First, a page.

Interview with Fr. George Coyne, S.J.

Syracuse.com (in conjunction with Syracuse's The Post-Standard) has published an interview with Fr. George Coyne, S.J., former director of the Vatican Observatory and one of the more well known of those scholars and priests trying to show the relationship (or, where appropriate, the lack thereof) between science and theology, between the achievements of reason and the teachings of revelation. (Many readers might know Fr. Coyne from his interview with Richard Dawkins, which you can see in full at YouTube. It's one of the rare times where Dawkins appears to take a believer seriously (or at least not scornfully), perhaps because of Fr. Coyne's academic credentials.)

Fr. Coyne, in the tradition of so many of the great intellectuals of the Society of Jesus (as well as other non-Catholic scholars like the Rev. Dr. John Polkinghorne), possesses expertise across academic categories, holding advanced degrees in theology as well as science. The article notes: 

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As a man of faith, the Baltimore native joined the Jesuits in 1951, studied sacred theology and became a Roman Catholic priest. As a man of science, he earned a doctorate in astronomy and became an expert on close binary star systems and Seyfert galaxies.
 
He soon found the perfect meeting place of faith and science: The Vatican Observatory.
 
For nearly three decades, he was the observatory's director, launching new educational and research initiatives and urging the Roman Catholic Church to base its decisions there on solid science. In addition to carrying out planetary research, he helped Pope John Paul II work through several endeavors that shaped the church's stand on key scientific questions.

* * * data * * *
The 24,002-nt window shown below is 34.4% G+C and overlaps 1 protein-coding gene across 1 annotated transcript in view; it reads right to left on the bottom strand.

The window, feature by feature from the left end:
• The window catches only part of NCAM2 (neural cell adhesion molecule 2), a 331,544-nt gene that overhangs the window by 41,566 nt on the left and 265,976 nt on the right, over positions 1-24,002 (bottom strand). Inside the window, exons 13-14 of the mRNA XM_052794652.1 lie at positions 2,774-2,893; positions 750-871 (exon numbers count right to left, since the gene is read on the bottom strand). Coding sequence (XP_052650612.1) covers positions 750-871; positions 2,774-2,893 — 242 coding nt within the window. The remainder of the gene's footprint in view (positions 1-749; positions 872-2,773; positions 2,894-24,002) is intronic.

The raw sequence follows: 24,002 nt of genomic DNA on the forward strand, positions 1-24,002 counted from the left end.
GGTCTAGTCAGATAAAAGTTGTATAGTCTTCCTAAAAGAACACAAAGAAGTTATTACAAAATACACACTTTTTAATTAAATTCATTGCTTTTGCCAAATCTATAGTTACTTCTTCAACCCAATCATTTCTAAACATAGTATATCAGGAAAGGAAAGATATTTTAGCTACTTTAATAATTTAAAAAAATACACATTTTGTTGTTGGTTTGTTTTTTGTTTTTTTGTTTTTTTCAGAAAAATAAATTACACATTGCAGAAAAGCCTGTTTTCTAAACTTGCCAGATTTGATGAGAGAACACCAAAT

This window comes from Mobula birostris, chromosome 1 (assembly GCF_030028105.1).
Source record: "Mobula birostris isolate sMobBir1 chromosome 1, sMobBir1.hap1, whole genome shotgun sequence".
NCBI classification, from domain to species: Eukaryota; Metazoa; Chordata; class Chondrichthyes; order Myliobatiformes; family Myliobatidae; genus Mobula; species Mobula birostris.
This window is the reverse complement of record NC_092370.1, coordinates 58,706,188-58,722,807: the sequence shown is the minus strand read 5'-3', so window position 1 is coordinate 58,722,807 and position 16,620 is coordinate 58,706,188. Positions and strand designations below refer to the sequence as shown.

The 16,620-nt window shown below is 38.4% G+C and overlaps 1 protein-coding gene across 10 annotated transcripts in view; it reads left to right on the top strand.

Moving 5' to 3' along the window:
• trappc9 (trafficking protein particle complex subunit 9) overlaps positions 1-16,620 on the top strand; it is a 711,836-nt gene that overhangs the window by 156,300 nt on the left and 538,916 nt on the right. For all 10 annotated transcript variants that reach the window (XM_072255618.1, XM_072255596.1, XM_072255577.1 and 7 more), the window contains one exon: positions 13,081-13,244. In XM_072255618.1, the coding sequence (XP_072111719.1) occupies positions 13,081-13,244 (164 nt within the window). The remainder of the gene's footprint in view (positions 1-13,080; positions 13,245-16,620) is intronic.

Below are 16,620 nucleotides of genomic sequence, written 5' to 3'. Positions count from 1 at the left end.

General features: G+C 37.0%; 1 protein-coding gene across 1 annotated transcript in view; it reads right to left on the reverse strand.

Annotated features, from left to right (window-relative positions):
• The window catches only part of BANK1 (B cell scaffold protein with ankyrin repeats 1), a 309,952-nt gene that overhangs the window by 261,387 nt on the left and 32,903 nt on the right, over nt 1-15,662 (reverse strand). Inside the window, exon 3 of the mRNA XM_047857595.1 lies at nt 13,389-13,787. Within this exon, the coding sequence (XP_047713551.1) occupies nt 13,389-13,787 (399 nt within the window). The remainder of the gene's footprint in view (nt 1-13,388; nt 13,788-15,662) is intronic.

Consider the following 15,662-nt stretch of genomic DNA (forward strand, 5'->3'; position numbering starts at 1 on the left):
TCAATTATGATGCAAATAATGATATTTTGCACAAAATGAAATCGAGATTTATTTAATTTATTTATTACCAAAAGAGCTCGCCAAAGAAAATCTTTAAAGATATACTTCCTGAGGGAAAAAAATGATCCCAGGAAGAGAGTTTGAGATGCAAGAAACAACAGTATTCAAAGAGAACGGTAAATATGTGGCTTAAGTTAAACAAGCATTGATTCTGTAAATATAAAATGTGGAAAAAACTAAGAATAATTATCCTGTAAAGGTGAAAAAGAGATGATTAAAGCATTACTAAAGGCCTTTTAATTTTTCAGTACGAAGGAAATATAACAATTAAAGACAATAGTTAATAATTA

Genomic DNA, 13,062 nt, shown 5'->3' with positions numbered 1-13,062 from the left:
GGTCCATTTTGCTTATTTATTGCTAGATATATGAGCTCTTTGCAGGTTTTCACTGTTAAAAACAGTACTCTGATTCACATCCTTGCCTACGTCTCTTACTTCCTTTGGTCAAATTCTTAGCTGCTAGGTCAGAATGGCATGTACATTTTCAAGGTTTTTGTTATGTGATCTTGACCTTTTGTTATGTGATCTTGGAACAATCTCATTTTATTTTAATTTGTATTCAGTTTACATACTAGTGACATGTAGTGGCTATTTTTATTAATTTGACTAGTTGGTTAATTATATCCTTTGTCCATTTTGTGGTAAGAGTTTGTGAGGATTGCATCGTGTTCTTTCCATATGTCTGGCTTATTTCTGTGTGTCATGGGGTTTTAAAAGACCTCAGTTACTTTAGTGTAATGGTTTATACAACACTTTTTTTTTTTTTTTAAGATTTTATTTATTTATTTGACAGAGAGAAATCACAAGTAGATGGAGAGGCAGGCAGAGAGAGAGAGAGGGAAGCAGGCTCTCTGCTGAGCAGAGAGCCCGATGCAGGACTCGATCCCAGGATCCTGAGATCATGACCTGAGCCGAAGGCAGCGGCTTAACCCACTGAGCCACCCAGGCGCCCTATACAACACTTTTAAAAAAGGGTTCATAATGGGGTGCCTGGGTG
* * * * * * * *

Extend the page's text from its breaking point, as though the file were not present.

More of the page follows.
He retired from the observatory at the beginning of 2012 and brought his expertise to Le Moyne College, where he is the McDevitt chair of religious philosophy. He continues his advocacy for the notion that a religious faith and the scientific method can not only coexist, but complement each other.
 

What exactly did Fr. Coyne study within the field of astronomy? He describes it thus:

I carried out a spectrophotometric study of the lunar surface for my doctorate in astronomy. I became interested in the evolution of stars and the complexities of evolution in close binary systems (a system of two stars orbiting around their common center of mass). I have published more than 50 scientific papers on interstellar space, binary systems, variable stars and the tools astronomers use to study them. I have also researched Seyfert galaxies, a class of galaxy characterized by extremely bright nuclei.

Always direct, Fr. Coyne has this to say about the theory of intelligent design: "I have been a vocal opponent of intelligent design. It is not science, although it pretends to be. I am concerned that fundamentalist religious beliefs might continue to influence the role of science in the modern decision-making process." Asked about his time at the Vatican during the papacy of John Paul II, Fr. Coyne said, "I would cite three epoch-making activities of Pope John Paul II: the review of the Galileo affair; the meeting of the church with the world of science; and the church's discussion of scientific evolution."

Click here to read the interview in full.

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